Nowhere is it acknowledged by this “subscriber” that he did not get the paper because he did not pay the full costs, including postage.
This “subscriber”, judging from his flawed logic, automatically equates getting a copy of the Lesotho Times to winning tenders advertised herein.
I have since been laughing my lungs out.
But then I am also asking myself; What kind of legal advice is this “subscriber” getting.
Surely for any lawyer to advise and help this poor chap file court papers in which such an absurd claim is made is not only grotesque, it’s also deeply preposterous.
I have stopped blaming this poor chap nevertheless. Why blame him when he is the recipient of advice from a “lawyer”, probably operating from his second hand car boot and is probably always desperate for fuel to move this “office” around scouting for more clients to fleece.
In that case, any “legal advice” is proffered.
Scrutator is still wondering the amount that this “subscriber” shall invest in an apparently futile lawsuit which cannot be reasonably upheld even by a Kangaroo Court sitting in a herd boy’s kraal.
Imagine lads and lasses if by receiving a copy of this publication, you immediately claimed that you are automatically entitled to tender riches. Everyone of us would now be filthy rich.
But we should not be surprised by all this. In a country with such an oversupply of lawyers, every piece of advice will be proffered no matter how incredible.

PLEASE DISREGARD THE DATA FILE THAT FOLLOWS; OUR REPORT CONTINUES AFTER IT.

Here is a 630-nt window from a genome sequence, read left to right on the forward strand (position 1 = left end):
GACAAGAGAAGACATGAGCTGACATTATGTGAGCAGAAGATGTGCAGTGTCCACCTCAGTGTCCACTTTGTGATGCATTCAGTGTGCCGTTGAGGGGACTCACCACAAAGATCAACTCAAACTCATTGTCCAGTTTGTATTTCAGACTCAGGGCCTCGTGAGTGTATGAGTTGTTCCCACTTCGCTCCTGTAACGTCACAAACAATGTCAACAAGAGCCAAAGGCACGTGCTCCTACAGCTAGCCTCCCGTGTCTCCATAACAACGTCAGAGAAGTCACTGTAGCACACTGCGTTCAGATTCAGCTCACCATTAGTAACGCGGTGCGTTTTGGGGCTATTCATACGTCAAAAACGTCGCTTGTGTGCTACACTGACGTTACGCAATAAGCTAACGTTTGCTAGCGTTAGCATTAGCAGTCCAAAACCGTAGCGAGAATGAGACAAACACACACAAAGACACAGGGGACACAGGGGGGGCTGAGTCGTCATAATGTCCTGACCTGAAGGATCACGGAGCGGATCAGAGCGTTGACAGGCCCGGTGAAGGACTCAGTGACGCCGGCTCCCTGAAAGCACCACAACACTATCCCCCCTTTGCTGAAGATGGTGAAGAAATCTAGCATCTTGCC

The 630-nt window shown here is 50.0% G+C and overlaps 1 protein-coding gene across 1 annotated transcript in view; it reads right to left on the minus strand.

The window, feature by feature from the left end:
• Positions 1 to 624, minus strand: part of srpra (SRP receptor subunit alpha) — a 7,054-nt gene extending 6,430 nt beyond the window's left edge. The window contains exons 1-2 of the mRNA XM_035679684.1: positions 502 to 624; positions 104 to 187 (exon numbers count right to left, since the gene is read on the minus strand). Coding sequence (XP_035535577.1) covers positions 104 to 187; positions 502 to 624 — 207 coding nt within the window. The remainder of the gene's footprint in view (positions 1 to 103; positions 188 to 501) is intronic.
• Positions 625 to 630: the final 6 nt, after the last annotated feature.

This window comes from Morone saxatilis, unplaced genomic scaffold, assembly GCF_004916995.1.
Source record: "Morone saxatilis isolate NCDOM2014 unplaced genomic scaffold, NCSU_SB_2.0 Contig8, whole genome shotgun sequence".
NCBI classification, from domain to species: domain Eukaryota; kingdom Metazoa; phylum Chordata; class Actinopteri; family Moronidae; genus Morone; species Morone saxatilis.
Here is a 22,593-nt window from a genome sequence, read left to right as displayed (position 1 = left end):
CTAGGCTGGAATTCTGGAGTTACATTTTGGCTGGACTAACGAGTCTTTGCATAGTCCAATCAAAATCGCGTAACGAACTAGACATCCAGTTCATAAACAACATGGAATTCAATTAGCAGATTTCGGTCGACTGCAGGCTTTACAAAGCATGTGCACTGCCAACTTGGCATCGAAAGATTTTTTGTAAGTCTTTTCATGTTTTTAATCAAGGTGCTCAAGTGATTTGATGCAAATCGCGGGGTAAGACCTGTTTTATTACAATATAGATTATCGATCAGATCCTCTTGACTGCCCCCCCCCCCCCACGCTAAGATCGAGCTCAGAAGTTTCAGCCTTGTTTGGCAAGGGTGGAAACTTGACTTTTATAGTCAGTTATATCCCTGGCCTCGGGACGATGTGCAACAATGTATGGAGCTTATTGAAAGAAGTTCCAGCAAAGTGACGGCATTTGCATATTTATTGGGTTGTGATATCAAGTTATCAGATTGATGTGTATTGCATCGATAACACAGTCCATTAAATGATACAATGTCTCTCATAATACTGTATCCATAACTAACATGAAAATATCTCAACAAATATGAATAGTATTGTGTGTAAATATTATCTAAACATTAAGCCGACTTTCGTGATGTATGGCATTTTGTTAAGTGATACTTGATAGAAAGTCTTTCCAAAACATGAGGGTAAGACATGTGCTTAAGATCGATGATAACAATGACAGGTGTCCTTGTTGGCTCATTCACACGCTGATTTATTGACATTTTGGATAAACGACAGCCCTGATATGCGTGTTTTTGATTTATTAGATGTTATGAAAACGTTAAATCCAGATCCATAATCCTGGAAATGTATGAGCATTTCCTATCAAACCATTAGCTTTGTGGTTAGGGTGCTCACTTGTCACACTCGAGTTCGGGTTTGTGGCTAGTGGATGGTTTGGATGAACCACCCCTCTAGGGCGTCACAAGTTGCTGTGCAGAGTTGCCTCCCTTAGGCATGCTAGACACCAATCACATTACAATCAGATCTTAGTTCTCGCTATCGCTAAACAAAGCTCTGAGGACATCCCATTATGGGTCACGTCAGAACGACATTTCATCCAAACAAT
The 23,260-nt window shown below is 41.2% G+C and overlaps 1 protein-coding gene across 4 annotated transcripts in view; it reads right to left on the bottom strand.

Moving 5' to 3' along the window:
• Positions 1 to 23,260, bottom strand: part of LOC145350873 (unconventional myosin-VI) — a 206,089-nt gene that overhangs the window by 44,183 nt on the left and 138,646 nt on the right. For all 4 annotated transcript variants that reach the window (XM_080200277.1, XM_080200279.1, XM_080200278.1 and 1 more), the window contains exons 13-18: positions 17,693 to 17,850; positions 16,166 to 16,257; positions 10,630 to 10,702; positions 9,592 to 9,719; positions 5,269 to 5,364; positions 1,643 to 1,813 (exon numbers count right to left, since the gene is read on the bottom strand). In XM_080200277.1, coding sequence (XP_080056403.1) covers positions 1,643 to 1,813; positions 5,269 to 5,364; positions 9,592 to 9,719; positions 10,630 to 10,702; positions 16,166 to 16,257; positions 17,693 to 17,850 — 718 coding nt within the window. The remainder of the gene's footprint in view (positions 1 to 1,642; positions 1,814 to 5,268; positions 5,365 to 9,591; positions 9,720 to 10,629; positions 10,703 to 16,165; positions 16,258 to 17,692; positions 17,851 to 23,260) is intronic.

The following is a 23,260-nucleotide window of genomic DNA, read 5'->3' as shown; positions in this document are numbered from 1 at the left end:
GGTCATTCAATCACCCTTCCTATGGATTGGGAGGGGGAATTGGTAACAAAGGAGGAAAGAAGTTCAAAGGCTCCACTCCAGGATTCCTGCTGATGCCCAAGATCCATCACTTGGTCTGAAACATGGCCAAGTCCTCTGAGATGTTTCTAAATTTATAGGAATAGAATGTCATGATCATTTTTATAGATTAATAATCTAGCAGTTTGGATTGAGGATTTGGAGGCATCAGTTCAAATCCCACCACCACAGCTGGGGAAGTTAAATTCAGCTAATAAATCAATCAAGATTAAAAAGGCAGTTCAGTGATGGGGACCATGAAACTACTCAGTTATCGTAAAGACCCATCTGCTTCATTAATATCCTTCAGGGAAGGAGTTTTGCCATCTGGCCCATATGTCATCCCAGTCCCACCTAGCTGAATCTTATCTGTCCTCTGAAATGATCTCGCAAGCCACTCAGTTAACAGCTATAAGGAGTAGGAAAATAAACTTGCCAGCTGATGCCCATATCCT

For as long as a client is kept in the front passenger seat of the second hand car office, every piece of advice would be pulled out from the boot.
Scrutator wonders what shall happen in a few years time with all this proliferation of lawyers.
Perhaps every Mosotho will now be a lawyer and there would be no clients left. Imagine a scenario in which every arriving second hand car is snatched to become an Advocate’s office.
The only prospect of forestalling that scenario is to shut down the faculty of law at the National University of Lesotho (NUL) for a few good years to allow for the development of the existing ones.
Justice Monaphathi called for the strengthening of the law society through adequate funding and ensuring the introduction of an administrative system to regulate legal practice in Lesotho.
“We need to introduce a compulsory educational programme to keep practitioners constantly informed of the latest developments in the practice of law,” said Monapathi.